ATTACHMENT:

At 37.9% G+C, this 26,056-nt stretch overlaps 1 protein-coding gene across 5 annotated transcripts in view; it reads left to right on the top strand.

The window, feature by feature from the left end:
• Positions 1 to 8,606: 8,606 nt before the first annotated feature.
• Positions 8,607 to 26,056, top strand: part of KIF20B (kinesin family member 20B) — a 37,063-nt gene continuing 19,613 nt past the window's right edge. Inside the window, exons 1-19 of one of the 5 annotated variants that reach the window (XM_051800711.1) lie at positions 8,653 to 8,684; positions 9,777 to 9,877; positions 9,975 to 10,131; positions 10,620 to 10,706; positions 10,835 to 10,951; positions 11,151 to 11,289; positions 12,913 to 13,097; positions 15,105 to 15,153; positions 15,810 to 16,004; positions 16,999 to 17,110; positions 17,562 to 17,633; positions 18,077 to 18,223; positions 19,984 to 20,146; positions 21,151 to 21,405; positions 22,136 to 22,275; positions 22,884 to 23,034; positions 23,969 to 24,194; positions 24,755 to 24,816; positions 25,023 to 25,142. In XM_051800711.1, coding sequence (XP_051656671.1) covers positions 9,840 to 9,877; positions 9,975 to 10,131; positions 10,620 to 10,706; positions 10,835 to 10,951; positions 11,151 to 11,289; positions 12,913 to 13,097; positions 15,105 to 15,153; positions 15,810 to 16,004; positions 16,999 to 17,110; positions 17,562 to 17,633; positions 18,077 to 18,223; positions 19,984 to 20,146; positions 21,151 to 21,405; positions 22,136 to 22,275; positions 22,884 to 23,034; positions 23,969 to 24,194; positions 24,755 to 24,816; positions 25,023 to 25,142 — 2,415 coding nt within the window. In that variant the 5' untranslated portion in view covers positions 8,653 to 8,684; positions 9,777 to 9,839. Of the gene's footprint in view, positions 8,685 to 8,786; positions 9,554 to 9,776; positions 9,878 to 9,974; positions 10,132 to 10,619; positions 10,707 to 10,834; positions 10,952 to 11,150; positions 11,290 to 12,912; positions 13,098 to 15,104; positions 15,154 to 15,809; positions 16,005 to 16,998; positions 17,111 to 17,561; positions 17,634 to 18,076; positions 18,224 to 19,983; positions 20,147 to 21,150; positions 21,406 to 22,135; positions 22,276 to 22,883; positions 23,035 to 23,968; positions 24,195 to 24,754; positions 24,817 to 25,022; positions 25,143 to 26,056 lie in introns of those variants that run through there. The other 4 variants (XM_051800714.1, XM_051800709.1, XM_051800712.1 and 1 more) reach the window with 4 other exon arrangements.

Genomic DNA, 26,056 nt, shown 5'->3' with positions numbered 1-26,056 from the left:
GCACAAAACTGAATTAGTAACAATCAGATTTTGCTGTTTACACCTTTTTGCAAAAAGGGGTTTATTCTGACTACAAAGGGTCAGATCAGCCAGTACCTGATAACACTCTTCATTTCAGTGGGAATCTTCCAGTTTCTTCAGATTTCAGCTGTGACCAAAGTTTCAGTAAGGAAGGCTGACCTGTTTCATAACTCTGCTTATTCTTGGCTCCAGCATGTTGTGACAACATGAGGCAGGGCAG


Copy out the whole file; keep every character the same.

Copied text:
At 37.9% G+C, this 26,056-nt stretch overlaps 1 protein-coding gene across 5 annotated transcripts in view; it reads left to right on the top strand.

The window, feature by feature from the left end:
• Positions 1 to 8,606: 8,606 nt before the first annotated feature.
• Positions 8,607 to 26,056, top strand: part of KIF20B (kinesin family member 20B) — a 37,063-nt gene continuing 19,613 nt past the window's right edge. Inside the window, exons 1-19 of one of the 5 annotated variants that reach the window (XM_051800711.1) lie at positions 8,653 to 8,684; positions 9,777 to 9,877; positions 9,975 to 10,131; positions 10,620 to 10,706; positions 10,835 to 10,951; positions 11,151 to 11,289; positions 12,913 to 13,097; positions 15,105 to 15,153; positions 15,810 to 16,004; positions 16,999 to 17,110; positions 17,562 to 17,633; positions 18,077 to 18,223; positions 19,984 to 20,146; positions 21,151 to 21,405; positions 22,136 to 22,275; positions 22,884 to 23,034; positions 23,969 to 24,194; positions 24,755 to 24,816; positions 25,023 to 25,142. In XM_051800711.1, coding sequence (XP_051656671.1) covers positions 9,840 to 9,877; positions 9,975 to 10,131; positions 10,620 to 10,706; positions 10,835 to 10,951; positions 11,151 to 11,289; positions 12,913 to 13,097; positions 15,105 to 15,153; positions 15,810 to 16,004; positions 16,999 to 17,110; positions 17,562 to 17,633; positions 18,077 to 18,223; positions 19,984 to 20,146; positions 21,151 to 21,405; positions 22,136 to 22,275; positions 22,884 to 23,034; positions 23,969 to 24,194; positions 24,755 to 24,816; positions 25,023 to 25,142 — 2,415 coding nt within the window. In that variant the 5' untranslated portion in view covers positions 8,653 to 8,684; positions 9,777 to 9,839. Of the gene's footprint in view, positions 8,685 to 8,786; positions 9,554 to 9,776; positions 9,878 to 9,974; positions 10,132 to 10,619; positions 10,707 to 10,834; positions 10,952 to 11,150; positions 11,290 to 12,912; positions 13,098 to 15,104; positions 15,154 to 15,809; positions 16,005 to 16,998; positions 17,111 to 17,561; positions 17,634 to 18,076; positions 18,224 to 19,983; positions 20,147 to 21,150; positions 21,406 to 22,135; positions 22,276 to 22,883; positions 23,035 to 23,968; positions 24,195 to 24,754; positions 24,817 to 25,022; positions 25,143 to 26,056 lie in introns of those variants that run through there. The other 4 variants (XM_051800714.1, XM_051800709.1, XM_051800712.1 and 1 more) reach the window with 4 other exon arrangements.

Genomic DNA, 26,056 nt, shown 5'->3' with positions numbered 1-26,056 from the left:
GCACAAAACTGAATTAGTAACAATCAGATTTTGCTGTTTACACCTTTTTGCAAAAAGGGGTTTATTCTGACTACAAAGGGTCAGATCAGCCAGTACCTGATAACACTCTTCATTTCAGTGGGAATCTTCCAGTTTCTTCAGATTTCAGCTGTGACCAAAGTTTCAGTAAGGAAGGCTGACCTGTTTCATAACTCTGCTTATTCTTGGCTCCAGCATGTTGTGACAACATGAGGCAGGGCAG